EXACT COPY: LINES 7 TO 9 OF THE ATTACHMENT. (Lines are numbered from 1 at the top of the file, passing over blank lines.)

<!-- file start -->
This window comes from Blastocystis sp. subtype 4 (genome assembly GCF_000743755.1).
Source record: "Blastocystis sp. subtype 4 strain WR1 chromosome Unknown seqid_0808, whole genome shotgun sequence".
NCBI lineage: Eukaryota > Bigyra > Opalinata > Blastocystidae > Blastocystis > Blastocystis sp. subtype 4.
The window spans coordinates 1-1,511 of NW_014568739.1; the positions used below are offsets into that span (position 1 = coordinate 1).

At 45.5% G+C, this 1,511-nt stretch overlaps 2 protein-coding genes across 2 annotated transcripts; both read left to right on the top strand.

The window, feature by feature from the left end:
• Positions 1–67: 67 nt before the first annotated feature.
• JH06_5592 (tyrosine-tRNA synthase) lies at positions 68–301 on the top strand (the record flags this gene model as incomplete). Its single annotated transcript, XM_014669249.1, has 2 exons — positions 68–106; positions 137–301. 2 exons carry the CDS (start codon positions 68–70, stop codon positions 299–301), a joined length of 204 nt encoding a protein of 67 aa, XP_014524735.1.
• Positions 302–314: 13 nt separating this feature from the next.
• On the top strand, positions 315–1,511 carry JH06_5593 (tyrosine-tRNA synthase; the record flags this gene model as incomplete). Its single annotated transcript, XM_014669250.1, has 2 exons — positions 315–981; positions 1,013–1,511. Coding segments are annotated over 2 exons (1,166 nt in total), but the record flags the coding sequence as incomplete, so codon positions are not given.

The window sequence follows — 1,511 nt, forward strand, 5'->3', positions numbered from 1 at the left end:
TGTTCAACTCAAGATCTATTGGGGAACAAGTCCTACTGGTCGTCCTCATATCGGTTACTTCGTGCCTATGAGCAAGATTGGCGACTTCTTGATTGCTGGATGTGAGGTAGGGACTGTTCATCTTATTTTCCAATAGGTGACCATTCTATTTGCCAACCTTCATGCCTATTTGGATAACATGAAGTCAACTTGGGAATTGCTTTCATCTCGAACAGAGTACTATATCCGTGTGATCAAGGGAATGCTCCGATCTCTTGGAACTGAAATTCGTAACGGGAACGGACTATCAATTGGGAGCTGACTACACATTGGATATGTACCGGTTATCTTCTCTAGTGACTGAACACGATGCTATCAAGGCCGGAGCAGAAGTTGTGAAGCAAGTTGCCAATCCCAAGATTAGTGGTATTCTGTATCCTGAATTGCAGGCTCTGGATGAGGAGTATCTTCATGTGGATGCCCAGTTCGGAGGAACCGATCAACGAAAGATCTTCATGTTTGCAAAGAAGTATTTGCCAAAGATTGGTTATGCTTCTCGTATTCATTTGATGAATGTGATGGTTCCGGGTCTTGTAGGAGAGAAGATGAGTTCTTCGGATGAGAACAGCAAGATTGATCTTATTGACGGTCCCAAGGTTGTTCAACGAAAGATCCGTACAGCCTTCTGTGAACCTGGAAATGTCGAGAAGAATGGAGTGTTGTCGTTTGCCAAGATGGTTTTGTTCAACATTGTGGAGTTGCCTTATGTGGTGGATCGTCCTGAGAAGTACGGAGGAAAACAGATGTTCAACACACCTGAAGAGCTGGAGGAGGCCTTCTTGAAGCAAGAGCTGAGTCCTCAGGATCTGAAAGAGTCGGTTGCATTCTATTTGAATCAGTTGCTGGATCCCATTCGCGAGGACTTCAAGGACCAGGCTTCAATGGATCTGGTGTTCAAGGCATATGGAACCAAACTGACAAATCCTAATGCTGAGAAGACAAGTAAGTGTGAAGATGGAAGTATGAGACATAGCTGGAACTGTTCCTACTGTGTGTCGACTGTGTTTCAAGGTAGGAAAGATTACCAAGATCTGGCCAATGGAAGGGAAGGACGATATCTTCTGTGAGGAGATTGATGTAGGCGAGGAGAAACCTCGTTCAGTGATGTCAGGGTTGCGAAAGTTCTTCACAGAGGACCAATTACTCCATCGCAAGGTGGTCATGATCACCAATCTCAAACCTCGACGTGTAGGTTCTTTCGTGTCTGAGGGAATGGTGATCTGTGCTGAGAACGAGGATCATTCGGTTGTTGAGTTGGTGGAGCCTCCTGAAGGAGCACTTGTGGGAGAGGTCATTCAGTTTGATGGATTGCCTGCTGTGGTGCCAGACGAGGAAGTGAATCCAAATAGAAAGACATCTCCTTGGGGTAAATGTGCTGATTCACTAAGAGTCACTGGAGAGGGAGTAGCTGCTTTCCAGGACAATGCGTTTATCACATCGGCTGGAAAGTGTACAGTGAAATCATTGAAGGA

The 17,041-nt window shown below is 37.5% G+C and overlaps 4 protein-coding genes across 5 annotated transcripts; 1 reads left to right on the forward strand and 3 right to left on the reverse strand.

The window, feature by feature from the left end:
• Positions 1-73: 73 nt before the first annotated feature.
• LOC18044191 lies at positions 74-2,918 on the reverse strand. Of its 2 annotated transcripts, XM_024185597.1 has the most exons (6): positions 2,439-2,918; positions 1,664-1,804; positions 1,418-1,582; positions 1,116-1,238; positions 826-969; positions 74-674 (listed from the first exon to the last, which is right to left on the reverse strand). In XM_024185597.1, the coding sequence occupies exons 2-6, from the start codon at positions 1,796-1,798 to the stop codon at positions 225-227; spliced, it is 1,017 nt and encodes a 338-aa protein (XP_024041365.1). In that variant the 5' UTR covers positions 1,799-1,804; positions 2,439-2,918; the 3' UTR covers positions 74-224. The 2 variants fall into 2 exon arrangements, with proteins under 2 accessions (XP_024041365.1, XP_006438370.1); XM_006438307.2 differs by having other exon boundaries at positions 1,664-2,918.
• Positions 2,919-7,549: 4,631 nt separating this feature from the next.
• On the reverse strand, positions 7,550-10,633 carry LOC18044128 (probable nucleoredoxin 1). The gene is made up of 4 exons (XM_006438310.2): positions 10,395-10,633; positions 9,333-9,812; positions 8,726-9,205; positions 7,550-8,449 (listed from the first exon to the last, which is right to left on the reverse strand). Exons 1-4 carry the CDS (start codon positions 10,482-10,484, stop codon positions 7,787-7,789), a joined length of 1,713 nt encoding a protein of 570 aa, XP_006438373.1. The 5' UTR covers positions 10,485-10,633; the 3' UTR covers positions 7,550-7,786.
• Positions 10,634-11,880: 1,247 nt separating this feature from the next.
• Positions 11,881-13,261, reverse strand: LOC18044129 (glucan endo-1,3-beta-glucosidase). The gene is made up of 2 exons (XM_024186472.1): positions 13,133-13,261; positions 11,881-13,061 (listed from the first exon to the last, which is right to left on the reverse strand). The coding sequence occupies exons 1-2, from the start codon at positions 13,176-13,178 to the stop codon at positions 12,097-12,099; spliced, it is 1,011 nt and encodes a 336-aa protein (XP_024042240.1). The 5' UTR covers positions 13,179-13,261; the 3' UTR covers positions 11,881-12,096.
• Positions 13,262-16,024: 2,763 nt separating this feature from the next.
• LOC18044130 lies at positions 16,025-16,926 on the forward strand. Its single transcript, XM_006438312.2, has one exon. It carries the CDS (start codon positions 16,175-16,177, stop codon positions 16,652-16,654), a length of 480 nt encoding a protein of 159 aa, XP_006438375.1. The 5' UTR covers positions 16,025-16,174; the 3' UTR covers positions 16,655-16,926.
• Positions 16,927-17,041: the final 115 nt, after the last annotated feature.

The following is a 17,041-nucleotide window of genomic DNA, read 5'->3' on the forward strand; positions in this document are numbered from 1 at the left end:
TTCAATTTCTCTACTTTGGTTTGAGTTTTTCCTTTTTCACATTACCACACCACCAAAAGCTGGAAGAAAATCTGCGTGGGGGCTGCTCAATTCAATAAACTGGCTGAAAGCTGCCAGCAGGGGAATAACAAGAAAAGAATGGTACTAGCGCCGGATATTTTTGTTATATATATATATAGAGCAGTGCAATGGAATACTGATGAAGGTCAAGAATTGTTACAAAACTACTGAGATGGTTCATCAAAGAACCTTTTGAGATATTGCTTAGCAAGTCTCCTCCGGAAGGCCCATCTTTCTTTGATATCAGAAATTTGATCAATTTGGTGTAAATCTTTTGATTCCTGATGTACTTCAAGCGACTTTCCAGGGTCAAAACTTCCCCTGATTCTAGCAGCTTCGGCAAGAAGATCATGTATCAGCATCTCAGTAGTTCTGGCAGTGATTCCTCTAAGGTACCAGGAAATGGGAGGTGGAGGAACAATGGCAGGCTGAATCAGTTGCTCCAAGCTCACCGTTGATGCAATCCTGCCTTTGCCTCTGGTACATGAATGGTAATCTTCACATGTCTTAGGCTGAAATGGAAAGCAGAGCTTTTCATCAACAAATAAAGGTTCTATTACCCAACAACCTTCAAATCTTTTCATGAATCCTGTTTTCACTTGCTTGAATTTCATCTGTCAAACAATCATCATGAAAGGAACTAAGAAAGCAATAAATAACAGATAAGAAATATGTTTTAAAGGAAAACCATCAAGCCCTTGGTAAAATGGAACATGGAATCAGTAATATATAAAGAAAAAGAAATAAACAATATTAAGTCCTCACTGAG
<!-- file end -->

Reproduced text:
• Positions 1–67: 67 nt before the first annotated feature.
• JH06_5592 (tyrosine-tRNA synthase) lies at positions 68–301 on the top strand (the record flags this gene model as incomplete). Its single annotated transcript, XM_014669249.1, has 2 exons — positions 68–106; positions 137–301. 2 exons carry the CDS (start codon positions 68–70, stop codon positions 299–301), a joined length of 204 nt encoding a protein of 67 aa, XP_014524735.1.
• Positions 302–314: 13 nt separating this feature from the next.